The summer crops are coming in now: beans, squash, tomatoes and cucumbers.The summer squash are looking good so far. I have been using trap boards in the garden to catch squash bugs and then stomping them. They haven’t done a lot of visible damage yet and I have been hand-picking the egg clusters.
The Sunburst squash is still cranking out fruit. As others have commented, true to name it seems to produce a burst of fruit at the beginning and then takes a break for awhile. So far the fruit has been produced around the base of the plant near ground level. As the plant grows, it lies close to the ground and spreads outward from the center.
The Costata Romanesco, however, seems to grow skyward, Someone tried to describe its growth habit to me as enthusiastically upward, but I couldn’t quite imagine it. Now I’m seeing what they meant. The first fruit were produced at the base of the plant ground level, similar to a regular zucchini, as pictured below.
Now that those fruits have been produced and picked, flowering and fruit production is growing upward, several inches off the ground. You can see that below and notice that another cluster of flower buds is forming about 6 inches further up the plant. I might have to stake this one to keep it from collapsing if it sets multiple fruit at once.
Half the bean patch is now being picked. Below is a photo of Provider, which produces about a week before Fresh Pick. I usually plant a 4x4 bed with bush beans, half Provider and half Jade (or this year, Fresh Pick, a new bean developed by Dr. Calvin Lamborn, the breeder who developed Jade). Unfortunately, I miscalculated the number of beans I would need and soaked and inoculated only enough seed to plant 4 squares of each. So I decided I would plant the second half two weeks later. That way I would have four consecutive weeks with a quarter of the bed coming into production. Seemed like a good idea at the time. What I found was the first half of the bed grew rapidly and after a few weeks started flopping over onto the younger bean plants. I think it is still a good idea but next year I need to run a low fence down the middle of the bed to keep the two halves out of each others way.
Here is a side-by-side comparison of Provider (on the left) and Fresh Pick. I wish I had also grown Jade so I could compare it to Fresh Pick. Compared to Fresh Pick, Provider is shorter, a lighter green color, thicker, easier to pick and about a week earlier. Despite its looks, it is a tender bean with good beany flavor. I like to use this one for dilly beans. Provider has dark colored seeds so it germinates better in cooler soils than Jade or Fresh Pick, which have white seeds with a greenish cast.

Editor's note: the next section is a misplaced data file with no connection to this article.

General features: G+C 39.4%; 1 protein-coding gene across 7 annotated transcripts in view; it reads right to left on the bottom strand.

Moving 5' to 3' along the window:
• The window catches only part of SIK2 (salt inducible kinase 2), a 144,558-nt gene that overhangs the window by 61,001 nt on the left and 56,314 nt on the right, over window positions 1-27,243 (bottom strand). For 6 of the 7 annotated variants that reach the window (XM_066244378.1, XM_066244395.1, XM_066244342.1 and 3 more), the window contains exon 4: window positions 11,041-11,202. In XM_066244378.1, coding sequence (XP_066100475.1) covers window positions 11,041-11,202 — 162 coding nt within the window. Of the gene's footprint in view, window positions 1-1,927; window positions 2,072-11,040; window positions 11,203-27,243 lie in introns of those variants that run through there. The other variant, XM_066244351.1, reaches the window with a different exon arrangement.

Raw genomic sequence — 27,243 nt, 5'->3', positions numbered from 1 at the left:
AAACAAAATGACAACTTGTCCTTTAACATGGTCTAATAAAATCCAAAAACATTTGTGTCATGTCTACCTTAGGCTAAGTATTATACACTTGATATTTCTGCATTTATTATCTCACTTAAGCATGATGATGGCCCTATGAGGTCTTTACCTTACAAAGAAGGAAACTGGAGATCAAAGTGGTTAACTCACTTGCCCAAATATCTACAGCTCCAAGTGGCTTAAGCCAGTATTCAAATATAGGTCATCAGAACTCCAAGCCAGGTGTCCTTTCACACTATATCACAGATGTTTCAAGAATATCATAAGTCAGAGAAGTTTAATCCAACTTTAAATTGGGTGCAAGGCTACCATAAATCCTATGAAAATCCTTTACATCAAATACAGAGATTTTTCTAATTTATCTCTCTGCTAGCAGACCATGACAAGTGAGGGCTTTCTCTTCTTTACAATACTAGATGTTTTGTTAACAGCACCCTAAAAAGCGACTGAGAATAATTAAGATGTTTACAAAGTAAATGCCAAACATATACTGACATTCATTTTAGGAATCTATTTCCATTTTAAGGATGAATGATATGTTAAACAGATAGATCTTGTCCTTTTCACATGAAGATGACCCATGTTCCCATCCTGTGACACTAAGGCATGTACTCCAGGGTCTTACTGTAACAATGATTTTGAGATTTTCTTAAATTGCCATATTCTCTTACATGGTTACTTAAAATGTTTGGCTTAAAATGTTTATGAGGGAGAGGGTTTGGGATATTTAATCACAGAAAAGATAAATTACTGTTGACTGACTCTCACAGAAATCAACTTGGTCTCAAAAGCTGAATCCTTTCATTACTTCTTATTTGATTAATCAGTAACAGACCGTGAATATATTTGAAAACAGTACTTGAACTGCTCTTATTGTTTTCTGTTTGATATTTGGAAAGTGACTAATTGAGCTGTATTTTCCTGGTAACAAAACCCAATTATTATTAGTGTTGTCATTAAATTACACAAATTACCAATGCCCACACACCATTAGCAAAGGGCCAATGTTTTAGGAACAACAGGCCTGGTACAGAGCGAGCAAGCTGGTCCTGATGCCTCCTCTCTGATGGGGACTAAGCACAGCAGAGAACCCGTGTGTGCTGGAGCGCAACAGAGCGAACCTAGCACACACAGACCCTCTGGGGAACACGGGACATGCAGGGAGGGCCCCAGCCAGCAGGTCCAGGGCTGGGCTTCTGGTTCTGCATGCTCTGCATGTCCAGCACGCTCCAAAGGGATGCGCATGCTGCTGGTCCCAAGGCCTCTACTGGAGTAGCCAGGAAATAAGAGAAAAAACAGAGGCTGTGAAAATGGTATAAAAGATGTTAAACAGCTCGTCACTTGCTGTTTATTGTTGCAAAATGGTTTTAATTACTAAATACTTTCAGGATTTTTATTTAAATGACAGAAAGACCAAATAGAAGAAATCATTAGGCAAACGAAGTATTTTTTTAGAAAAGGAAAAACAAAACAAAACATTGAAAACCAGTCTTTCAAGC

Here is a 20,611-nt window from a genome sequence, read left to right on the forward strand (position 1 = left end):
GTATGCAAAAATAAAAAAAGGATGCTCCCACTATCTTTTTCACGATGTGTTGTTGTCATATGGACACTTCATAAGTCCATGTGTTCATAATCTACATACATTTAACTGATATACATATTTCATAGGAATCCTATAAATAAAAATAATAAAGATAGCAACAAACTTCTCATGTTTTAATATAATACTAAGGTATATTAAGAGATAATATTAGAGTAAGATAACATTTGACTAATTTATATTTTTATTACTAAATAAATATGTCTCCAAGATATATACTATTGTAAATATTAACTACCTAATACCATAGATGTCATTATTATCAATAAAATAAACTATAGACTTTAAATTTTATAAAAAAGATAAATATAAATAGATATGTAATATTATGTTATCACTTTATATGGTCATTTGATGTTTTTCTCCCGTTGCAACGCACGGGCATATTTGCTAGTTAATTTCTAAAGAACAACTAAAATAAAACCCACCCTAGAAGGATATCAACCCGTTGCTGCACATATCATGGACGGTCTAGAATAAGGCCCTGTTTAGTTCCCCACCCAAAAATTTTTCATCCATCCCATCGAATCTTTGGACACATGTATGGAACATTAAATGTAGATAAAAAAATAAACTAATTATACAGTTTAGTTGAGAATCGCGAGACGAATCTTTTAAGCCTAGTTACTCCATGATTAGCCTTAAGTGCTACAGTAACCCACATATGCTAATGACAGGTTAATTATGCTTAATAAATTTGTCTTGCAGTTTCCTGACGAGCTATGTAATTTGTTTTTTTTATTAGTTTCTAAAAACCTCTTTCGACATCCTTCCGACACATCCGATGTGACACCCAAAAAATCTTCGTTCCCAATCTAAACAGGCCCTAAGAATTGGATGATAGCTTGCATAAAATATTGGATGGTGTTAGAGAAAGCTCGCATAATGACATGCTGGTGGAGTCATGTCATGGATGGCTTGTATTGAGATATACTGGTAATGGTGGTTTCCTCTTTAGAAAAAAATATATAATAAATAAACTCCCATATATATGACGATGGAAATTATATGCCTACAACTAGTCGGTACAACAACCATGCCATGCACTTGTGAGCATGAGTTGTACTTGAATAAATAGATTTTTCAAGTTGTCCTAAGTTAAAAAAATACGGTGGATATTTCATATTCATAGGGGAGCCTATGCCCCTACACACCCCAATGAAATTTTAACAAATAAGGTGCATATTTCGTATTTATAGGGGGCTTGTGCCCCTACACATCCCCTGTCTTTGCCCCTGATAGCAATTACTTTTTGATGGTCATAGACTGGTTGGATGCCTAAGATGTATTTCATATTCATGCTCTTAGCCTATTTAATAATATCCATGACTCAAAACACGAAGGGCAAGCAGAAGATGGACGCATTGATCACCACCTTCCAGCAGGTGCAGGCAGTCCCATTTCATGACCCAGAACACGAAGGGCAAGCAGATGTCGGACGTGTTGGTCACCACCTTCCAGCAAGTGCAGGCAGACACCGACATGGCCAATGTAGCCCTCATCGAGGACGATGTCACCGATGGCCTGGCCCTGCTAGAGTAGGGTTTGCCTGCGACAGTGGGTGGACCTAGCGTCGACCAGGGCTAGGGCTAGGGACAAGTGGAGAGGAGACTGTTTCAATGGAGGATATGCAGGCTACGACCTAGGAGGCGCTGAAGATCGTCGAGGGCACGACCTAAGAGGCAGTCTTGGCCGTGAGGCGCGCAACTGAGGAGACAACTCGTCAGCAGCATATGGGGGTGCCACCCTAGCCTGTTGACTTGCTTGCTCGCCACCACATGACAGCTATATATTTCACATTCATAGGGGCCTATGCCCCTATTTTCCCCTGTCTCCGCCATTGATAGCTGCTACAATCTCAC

Fresh Pick is a darker green, long and slender. It seems a little easier to pick than Jade, which had very tough stems that sometimes required a scissors. Johnny’s describes Fresh Pick as being plumper and darker than Jade, with more disease resistance. Both beans tolerate hot weather and produce over a long period. I plant once and as long as I keep them picked, they produce well into cold weather in September.
This is an early picking of Provider, just a few beans to try them out.
This is a second picking of Provider, about a pound of beans. I also picked my first Jalapenos and an Aruba sweet pepper, plus a couple of Juliet tomatoes.
This is the first large picking of beans, each pile about a pound. That’s Provider on the left and Fresh Pick on the right.
The Jackson Classic pickling cuke is doing well and starting to climb the trellis. I wish the slicers would be a little more enthusiastic, they were all planted at the same time.
I already have two pickling cucumbers that will be eaten fresh. Tomatoes included Juliet and Sungold cherries.
I have also gotten a handful of tomatoes from my Black Cherry plant. They are large fruits, about an inch in diameter, with purplish shoulders, and are very tasty. I am also looking forward to sampling the Matt’s Wild Cherry, shown below. The plant is doing pretty good compared to what it looked like when I transplanted it. The clusters of fruit shown are actually smaller than they appear in the photo, maybe the size of the nail on my small finger.
The other tomato I am excited to try is Big Rainbow. The plant below has four large fruit set.
The tomato below is Cherokee Purple and it has two medium sized tomatoes set. The one at the top is now starting to color so I may get a tomato next week. Unfortunately, this plant is showing signs of being infected with late blight, so I may not get more than these two. Too bad because it is one of my favorites and makes a great slicer.
That’s what is happening in my garden. To see what other gardeners around the world are harvesting from their gardens, head over to Daphne’s Dandelions.